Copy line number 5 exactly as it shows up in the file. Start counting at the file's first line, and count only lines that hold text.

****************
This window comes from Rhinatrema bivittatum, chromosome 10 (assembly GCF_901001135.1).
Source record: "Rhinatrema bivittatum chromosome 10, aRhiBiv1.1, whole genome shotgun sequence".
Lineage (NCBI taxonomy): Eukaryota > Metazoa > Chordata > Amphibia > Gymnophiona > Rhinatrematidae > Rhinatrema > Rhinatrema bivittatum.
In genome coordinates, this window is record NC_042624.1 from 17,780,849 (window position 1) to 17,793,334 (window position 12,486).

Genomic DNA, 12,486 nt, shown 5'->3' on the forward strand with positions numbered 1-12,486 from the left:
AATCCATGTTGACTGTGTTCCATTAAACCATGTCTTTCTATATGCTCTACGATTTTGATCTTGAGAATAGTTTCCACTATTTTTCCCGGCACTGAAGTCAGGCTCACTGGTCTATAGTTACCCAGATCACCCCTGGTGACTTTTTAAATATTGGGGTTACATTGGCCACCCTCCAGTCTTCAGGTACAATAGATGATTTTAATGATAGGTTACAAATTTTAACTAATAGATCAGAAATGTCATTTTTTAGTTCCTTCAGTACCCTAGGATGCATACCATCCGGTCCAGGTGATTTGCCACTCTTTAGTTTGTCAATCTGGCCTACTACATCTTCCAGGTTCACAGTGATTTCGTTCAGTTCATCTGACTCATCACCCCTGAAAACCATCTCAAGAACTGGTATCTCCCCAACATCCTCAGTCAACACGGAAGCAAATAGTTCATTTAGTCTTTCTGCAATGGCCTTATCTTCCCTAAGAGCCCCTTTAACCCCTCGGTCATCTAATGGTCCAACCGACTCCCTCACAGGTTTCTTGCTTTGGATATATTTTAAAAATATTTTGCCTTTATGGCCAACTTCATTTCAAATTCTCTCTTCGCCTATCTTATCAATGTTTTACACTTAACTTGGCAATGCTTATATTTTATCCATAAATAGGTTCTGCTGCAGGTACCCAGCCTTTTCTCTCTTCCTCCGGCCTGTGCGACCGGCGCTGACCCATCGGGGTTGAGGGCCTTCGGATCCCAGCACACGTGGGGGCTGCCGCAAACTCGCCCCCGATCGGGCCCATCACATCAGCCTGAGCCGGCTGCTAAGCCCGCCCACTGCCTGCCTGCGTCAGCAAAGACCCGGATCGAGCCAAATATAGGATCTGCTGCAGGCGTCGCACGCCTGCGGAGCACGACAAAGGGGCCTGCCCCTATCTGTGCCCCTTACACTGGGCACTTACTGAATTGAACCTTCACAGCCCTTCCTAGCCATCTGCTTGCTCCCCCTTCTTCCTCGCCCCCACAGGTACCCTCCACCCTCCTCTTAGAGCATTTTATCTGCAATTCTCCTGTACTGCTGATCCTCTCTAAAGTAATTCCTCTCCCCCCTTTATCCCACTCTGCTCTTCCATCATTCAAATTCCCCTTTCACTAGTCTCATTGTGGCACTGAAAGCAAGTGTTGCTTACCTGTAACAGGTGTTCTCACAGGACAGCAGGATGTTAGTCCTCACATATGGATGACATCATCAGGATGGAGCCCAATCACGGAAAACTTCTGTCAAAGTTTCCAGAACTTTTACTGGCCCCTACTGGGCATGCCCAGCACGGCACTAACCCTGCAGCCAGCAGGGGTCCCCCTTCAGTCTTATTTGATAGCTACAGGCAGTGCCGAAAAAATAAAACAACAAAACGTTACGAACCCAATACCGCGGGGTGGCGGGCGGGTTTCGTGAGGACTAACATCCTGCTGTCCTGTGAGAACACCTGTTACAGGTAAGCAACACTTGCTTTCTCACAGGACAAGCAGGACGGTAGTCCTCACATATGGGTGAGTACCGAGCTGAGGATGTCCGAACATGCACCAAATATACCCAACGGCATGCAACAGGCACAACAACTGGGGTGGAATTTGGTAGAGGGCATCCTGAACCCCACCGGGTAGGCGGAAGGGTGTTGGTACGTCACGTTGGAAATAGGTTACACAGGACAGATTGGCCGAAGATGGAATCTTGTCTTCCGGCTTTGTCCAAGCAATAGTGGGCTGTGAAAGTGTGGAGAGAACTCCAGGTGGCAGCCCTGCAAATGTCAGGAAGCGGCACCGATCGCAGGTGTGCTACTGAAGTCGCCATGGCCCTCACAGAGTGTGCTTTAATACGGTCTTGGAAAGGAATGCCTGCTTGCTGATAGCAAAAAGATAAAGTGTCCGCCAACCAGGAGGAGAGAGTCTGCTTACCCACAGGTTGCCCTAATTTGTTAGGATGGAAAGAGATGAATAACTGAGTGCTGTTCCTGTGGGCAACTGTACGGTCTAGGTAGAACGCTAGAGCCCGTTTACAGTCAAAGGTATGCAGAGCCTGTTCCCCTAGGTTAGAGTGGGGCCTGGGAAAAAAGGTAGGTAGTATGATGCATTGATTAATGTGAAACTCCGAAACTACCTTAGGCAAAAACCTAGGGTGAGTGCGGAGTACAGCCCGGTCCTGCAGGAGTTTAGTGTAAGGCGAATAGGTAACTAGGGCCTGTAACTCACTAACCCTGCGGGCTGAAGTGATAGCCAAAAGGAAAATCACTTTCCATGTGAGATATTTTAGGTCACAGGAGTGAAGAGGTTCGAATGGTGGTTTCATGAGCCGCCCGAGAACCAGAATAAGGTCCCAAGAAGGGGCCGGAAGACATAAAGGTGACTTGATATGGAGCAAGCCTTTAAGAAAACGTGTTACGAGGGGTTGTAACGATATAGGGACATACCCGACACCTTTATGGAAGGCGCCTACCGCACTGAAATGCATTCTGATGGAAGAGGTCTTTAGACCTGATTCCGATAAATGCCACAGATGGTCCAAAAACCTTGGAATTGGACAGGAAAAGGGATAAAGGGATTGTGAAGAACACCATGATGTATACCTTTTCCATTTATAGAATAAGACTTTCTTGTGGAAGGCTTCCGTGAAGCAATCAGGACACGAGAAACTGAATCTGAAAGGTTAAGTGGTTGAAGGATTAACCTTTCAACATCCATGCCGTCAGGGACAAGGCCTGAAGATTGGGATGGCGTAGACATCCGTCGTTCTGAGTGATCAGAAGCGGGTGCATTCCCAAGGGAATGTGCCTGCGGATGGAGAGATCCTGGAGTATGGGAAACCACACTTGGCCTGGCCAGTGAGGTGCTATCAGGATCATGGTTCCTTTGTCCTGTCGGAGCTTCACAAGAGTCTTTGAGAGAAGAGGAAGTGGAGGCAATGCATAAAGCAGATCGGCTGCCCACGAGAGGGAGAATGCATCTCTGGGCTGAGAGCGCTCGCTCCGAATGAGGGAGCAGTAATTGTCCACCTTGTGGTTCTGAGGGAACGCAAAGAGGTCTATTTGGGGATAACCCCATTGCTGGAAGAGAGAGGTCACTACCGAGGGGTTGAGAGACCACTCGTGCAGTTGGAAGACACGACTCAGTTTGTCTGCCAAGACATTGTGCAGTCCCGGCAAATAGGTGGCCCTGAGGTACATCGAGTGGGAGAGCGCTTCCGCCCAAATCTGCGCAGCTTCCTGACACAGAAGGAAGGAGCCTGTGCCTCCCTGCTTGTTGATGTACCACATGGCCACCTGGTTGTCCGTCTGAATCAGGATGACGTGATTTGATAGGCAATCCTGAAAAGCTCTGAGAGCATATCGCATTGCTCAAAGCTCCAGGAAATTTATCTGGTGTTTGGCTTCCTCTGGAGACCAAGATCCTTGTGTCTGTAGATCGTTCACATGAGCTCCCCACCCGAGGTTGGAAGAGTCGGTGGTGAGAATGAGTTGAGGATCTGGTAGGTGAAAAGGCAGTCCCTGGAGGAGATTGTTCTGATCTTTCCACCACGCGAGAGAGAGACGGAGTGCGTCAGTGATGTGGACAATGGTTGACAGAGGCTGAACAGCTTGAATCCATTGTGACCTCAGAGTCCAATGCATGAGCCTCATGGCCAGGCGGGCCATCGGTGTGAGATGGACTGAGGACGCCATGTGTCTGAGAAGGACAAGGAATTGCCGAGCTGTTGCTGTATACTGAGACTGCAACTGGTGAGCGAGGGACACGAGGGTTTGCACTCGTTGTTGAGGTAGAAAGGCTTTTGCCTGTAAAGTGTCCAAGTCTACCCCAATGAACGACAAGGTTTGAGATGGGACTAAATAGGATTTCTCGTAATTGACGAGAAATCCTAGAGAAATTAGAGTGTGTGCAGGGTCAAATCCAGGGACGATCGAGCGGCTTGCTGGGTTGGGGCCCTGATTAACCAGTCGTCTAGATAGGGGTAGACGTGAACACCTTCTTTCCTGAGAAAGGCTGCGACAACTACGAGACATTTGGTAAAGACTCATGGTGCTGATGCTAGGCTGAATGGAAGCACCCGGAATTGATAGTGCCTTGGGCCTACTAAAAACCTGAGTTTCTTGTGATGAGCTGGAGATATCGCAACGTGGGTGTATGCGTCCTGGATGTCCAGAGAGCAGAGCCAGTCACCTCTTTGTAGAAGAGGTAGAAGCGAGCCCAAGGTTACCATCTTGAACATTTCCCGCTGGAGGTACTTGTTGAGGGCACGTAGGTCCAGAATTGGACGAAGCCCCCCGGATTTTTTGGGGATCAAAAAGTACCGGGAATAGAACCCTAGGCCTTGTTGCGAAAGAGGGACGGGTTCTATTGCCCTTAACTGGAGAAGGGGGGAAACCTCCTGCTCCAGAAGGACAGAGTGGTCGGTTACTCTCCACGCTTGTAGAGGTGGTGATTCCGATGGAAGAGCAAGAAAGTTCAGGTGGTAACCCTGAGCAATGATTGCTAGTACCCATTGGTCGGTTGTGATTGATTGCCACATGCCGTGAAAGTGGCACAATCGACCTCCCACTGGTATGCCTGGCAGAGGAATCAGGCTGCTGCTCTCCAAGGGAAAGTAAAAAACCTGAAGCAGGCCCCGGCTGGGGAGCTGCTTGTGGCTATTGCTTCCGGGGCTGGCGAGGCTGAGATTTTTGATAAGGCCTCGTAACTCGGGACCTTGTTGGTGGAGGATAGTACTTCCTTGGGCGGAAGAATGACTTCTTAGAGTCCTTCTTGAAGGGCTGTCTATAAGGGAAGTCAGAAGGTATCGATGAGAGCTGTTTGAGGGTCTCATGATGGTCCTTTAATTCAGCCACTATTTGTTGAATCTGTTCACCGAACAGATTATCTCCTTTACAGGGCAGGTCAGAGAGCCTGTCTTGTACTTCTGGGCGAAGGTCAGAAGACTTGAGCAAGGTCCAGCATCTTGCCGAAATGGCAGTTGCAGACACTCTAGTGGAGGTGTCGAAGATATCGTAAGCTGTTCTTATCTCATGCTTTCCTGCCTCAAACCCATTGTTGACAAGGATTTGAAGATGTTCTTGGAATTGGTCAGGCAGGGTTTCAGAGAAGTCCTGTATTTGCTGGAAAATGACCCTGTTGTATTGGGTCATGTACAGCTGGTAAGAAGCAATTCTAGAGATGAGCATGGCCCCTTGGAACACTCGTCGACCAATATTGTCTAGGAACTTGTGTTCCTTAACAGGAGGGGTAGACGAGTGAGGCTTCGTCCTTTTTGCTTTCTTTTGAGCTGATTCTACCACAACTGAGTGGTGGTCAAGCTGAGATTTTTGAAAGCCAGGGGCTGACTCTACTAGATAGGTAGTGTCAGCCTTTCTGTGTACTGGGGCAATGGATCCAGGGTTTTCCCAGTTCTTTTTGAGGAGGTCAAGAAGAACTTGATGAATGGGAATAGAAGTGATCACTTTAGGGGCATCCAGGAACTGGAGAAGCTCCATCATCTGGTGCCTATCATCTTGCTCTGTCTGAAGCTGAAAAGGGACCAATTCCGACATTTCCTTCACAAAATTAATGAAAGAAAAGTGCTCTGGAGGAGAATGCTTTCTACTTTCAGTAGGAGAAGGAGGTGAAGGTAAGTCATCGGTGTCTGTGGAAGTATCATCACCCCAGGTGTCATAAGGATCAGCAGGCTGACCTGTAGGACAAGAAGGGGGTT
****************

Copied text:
Genomic DNA, 12,486 nt, shown 5'->3' on the forward strand with positions numbered 1-12,486 from the left: